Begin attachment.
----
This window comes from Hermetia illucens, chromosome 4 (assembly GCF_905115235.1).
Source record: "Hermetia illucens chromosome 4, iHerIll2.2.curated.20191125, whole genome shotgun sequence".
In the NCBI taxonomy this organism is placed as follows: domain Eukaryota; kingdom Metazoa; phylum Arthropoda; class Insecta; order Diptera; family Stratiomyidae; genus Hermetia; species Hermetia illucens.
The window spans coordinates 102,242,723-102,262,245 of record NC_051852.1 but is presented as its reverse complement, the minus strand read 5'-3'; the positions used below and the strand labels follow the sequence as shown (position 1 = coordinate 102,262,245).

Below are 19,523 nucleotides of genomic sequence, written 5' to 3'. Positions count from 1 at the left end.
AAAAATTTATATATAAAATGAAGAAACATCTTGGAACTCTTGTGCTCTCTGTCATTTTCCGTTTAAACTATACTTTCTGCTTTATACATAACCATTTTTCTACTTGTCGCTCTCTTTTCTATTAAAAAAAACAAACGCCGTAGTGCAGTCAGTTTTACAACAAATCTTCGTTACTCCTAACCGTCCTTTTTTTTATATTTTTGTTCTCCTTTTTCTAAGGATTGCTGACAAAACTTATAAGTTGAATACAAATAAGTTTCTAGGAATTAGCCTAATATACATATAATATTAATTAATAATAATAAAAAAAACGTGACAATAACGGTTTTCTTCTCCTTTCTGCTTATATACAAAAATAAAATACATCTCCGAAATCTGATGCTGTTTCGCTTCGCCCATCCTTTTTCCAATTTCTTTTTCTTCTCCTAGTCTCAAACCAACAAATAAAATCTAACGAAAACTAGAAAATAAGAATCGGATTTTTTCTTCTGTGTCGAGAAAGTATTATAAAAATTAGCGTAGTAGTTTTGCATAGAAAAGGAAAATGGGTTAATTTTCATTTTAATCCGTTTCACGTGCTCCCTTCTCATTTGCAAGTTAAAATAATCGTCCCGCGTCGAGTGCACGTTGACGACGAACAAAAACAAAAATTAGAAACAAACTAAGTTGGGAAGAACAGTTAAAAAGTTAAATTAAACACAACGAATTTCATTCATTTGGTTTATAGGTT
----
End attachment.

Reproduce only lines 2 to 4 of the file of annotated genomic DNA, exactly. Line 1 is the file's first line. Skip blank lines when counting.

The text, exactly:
Source record: "Hermetia illucens chromosome 4, iHerIll2.2.curated.20191125, whole genome shotgun sequence".
In the NCBI taxonomy this organism is placed as follows: domain Eukaryota; kingdom Metazoa; phylum Arthropoda; class Insecta; order Diptera; family Stratiomyidae; genus Hermetia; species Hermetia illucens.
The window spans coordinates 102,242,723-102,262,245 of record NC_051852.1 but is presented as its reverse complement, the minus strand read 5'-3'; the positions used below and the strand labels follow the sequence as shown (position 1 = coordinate 102,262,245).